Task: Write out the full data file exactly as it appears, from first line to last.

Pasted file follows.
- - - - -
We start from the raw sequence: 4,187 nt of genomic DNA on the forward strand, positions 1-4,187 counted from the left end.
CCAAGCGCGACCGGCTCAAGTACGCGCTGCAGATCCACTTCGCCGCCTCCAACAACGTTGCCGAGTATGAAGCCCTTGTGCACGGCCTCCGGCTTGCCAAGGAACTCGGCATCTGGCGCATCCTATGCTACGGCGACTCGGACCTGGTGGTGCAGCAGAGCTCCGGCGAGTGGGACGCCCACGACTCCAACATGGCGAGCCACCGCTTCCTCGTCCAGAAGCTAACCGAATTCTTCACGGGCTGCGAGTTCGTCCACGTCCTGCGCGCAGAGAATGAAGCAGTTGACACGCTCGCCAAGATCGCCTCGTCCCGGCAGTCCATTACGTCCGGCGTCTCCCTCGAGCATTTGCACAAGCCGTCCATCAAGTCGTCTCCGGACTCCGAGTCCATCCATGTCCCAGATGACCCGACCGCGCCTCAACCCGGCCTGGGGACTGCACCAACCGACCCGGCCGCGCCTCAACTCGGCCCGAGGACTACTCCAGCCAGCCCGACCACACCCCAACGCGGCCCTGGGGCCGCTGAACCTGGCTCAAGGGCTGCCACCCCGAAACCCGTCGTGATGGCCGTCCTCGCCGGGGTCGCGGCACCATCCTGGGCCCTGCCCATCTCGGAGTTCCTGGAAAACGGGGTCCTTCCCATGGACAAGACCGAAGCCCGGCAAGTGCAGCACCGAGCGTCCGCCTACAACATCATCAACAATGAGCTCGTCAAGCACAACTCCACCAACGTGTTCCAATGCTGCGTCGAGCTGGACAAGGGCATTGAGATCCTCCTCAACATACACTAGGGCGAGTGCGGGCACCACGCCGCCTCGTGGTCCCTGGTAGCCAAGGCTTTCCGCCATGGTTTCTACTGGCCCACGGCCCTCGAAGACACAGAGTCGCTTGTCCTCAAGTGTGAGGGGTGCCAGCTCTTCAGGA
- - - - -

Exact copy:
We start from the raw sequence: 4,187 nt of genomic DNA on the forward strand, positions 1-4,187 counted from the left end.
CCAAGCGCGACCGGCTCAAGTACGCGCTGCAGATCCACTTCGCCGCCTCCAACAACGTTGCCGAGTATGAAGCCCTTGTGCACGGCCTCCGGCTTGCCAAGGAACTCGGCATCTGGCGCATCCTATGCTACGGCGACTCGGACCTGGTGGTGCAGCAGAGCTCCGGCGAGTGGGACGCCCACGACTCCAACATGGCGAGCCACCGCTTCCTCGTCCAGAAGCTAACCGAATTCTTCACGGGCTGCGAGTTCGTCCACGTCCTGCGCGCAGAGAATGAAGCAGTTGACACGCTCGCCAAGATCGCCTCGTCCCGGCAGTCCATTACGTCCGGCGTCTCCCTCGAGCATTTGCACAAGCCGTCCATCAAGTCGTCTCCGGACTCCGAGTCCATCCATGTCCCAGATGACCCGACCGCGCCTCAACCCGGCCTGGGGACTGCACCAACCGACCCGGCCGCGCCTCAACTCGGCCCGAGGACTACTCCAGCCAGCCCGACCACACCCCAACGCGGCCCTGGGGCCGCTGAACCTGGCTCAAGGGCTGCCACCCCGAAACCCGTCGTGATGGCCGTCCTCGCCGGGGTCGCGGCACCATCCTGGGCCCTGCCCATCTCGGAGTTCCTGGAAAACGGGGTCCTTCCCATGGACAAGACCGAAGCCCGGCAAGTGCAGCACCGAGCGTCCGCCTACAACATCATCAACAATGAGCTCGTCAAGCACAACTCCACCAACGTGTTCCAATGCTGCGTCGAGCTGGACAAGGGCATTGAGATCCTCCTCAACATACACTAGGGCGAGTGCGGGCACCACGCCGCCTCGTGGTCCCTGGTAGCCAAGGCTTTCCGCCATGGTTTCTACTGGCCCACGGCCCTCGAAGACACAGAGTCGCTTGTCCTCAAGTGTGAGGGGTGCCAGCTCTTCAGGA